March 14, 2011 | last updated June 1, 2012 9:49 am

Staying Home | Gas prices have CT employees looking for workplace alternatives

Kai Loundon, agency services representative for Foodshare, Inc., works at home. As a telecommuter, he splits his time between the office and his house, saving on traveling costs.

The surge in gas prices toward $4 per gallon has spiked the interest of Connecticut businesses in telecommuting, working employees from home to save on time and money.

Employers that have already taken advantage of the state's free telecommuting services report happier workers with flexible hours, real estate savings and a renewed commitment to sustainability.

Since gas price began rising drastically at the end of January, Telecommute Connecticut has seen a dramatic rise in the number of companies reaching out for help setting up telecommuting services, said program manager Jean Taylor Stimolo. Telecommute Connecticut is a nonprofit funded through the state Department of Transportation providing free services to businesses, such as developing servers for remote work stations, programs for telecommuting employees and human resources training systems.

"It has to do with reducing congestion on the highways and improving air quality," Taylor Stimolo said.

It also has to do with money.

In 2008 — when gas topped $4 per gallon — a Telecommute Connecticut survey showed that 50 percent of companies had employees asking for workplace alternatives, such as working remotely from home. Now with gas approaching a similar cost and projected to reach $5 per gallon, businesses are seeing a similar response.

"Gas prices are starting to spur interest," said Taylor Stimolo. "It is something that employers and employees now realize, that telecommuting can really reduce the gas cost."

Bloomfield nonprofit Foodshare Inc. is expanding its telecommute program this month by 50 percent or more, depending on employee interest.

"For as many staff as it works for, we want to have it as a benefit," said Christine O'Rouke, Foodshare executive vice president and chief operating officer. "For the staff that does it, it makes a big difference not to commute every day."

In August, Foodshare launched a telecommute pilot program using six of its 44 employees. With those six employees telecommuting one day per week and in office the other four, the program found that more than 300 roundtrip commuting miles were saved each week.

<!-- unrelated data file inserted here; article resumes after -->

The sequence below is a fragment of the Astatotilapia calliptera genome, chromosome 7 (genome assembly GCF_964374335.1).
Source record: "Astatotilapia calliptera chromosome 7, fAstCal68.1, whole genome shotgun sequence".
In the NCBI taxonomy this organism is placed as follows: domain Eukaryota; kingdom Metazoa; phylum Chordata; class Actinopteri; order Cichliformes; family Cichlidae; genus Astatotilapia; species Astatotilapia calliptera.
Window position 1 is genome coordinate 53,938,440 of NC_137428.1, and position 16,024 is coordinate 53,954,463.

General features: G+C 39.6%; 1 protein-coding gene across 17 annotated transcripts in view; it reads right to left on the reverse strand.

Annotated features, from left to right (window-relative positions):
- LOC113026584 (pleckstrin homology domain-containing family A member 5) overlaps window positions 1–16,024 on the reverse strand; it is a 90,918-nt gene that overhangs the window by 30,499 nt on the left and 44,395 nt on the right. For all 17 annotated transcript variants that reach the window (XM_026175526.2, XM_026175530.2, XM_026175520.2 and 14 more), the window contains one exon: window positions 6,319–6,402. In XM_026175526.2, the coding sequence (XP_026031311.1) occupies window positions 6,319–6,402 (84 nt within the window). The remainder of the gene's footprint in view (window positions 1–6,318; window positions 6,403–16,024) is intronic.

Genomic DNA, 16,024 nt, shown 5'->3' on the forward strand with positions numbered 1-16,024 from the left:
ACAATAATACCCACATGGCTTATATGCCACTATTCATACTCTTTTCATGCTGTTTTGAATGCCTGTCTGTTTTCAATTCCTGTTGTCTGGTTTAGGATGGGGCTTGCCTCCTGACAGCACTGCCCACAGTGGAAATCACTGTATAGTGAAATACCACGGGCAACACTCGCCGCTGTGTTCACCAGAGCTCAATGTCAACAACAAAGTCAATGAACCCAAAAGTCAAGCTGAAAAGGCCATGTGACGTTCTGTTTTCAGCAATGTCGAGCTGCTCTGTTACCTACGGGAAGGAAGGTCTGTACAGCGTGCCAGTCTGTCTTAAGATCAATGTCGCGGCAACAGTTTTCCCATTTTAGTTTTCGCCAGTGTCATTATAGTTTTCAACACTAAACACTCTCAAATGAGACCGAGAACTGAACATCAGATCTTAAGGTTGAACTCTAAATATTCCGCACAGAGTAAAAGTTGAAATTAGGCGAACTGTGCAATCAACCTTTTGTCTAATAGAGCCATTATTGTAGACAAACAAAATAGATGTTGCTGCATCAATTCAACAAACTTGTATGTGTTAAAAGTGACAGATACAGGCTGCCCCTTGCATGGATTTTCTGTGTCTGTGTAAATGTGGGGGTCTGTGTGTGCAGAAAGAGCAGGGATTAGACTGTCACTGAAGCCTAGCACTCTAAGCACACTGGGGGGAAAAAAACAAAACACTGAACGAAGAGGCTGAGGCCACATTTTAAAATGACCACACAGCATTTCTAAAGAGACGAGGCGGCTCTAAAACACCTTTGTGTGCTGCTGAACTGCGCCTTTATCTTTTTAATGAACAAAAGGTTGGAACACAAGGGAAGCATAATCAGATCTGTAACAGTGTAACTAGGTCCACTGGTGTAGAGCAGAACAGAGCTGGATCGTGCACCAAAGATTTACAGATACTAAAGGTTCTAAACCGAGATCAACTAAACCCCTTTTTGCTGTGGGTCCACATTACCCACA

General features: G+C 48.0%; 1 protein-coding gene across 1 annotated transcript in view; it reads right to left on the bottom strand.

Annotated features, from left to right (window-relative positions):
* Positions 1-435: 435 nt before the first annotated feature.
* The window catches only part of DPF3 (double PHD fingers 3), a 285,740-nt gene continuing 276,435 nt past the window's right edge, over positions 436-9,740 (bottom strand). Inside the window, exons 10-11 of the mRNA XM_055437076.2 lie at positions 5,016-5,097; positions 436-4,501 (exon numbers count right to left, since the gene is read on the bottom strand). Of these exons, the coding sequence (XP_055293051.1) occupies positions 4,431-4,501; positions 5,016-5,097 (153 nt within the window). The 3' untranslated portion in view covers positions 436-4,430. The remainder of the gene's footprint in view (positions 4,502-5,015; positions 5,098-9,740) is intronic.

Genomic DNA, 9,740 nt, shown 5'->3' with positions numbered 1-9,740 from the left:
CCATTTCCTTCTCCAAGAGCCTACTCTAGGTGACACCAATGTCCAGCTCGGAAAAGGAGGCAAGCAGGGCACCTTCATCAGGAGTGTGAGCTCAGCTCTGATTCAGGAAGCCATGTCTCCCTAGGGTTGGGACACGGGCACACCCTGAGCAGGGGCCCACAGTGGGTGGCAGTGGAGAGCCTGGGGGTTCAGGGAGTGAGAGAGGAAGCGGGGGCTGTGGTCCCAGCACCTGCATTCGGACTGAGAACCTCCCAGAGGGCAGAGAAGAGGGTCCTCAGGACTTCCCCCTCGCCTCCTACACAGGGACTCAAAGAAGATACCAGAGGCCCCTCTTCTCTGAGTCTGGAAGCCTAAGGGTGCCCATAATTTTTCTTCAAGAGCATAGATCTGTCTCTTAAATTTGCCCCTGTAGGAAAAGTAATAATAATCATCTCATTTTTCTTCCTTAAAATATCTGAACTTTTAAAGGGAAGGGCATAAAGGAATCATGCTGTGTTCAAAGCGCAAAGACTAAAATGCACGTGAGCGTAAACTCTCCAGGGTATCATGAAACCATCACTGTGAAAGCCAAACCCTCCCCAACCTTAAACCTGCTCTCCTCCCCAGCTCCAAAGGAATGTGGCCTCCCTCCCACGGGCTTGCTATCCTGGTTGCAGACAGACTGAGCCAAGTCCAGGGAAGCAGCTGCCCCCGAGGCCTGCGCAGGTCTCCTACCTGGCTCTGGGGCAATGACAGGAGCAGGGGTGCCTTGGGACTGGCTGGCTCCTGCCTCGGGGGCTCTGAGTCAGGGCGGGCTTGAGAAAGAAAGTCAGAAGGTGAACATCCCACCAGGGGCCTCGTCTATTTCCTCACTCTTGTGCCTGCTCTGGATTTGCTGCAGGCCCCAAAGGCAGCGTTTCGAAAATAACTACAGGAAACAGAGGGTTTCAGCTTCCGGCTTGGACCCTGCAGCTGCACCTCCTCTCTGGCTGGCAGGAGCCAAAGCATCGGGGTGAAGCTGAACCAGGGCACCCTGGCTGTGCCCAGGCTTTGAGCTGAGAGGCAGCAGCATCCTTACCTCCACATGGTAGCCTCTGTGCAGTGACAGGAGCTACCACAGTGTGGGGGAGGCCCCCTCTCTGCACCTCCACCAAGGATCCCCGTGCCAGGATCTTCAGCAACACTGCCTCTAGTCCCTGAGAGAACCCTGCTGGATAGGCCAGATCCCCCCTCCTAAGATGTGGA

The program doesn't work for everyone, O'Rouke said. Some employees, such as truck drivers, can't work from home. As the program expands, the company must coordinate schedules with telecommuting employees so that an entire department isn't absent from the workplace on one particular day.

While the program requires extra work, the employee benefits are worth it. The employee save on commute costs, aren't stressed from traffic and have higher job satisfaction, O'Rouke said. Since Foodshare also strives to be an environmentally friendly company — its facilities are certified by the U.S. Green Building Council — so reducing car emissions helps toward that goal.

Stamford mail-sorting equipment maker Pitney Bowes wants 10-15 percent of its 33,000 global employees telecommuting by 2012 under its agile work program. The program allows the company to save on office space while increasing employee work-life balance and further committing to the environment.

"It aligns with our sustainable goals," said Jim Ryan, Pitney Bowes manager for workplace strategy and major projects.

Pitney ended a pilot telecommuting program of 140 employees in January 2010 and decided on a worldwide expansion of the agile work system based on the early success. An average of 77 commuting miles was saved per employee per week in the pilot program, and the company expects similar results on a global scale.

Under the flexible work program, employees could also choose which Fairfield County facility they wanted to work from, in addition to telecommuting from home. With offices in Shelton, Stamford and Danbury, employees could pick the one closest to their residences, reducing their commute.

"There has been a lot of positive reaction to just that aspect of the program," Ryan said.

Initially, both the companies and employee had an out-of-sight, out-of-mind fear about productivity and manager recognition of the work goals, Ryan said. However, the results were quite the opposite; and managers, employees and co-workers planned their workweeks better around everyone's schedules. The end result was better collaboration.

"We anticipate if we do see $5 per gallon of gas that people will be lining up to participate in the program," Ryan said.

North Haven financial services provider The Pension Service, Inc. started offering telecommuting programs 10 years ago, slowly rolling the program out with the help of Telecommute Connecticut to ensure no work quality suffered in the process.

In addition to happier employees, Pension Service used the technology from Telecommute Connecticut to set up four remote offices throughout the state, furthering its client service, said Michele Henry, Pension Service executive vice president.

Telecommuting has enabled 30 percent of the company's 85 employees to work more flexible schedules. Two employees even moved out of the state to Florida and Maryland, and Pension Service kept them on full-time.

"Normally, when someone moves away like that, you lose them; but we still get to use them," Henry said. "To find qualified, experienced people is hard."

Pension Service still needs employees in the office to handle client issues, especially for the workers who are telecommuting that day. But the company is expanding the program further so some employees can telecommute full-time.

"To just stay home and avoid the traffic, that is time put to good use," Henry said. "I just filled up my car this morning; the price of gas is horrible now."

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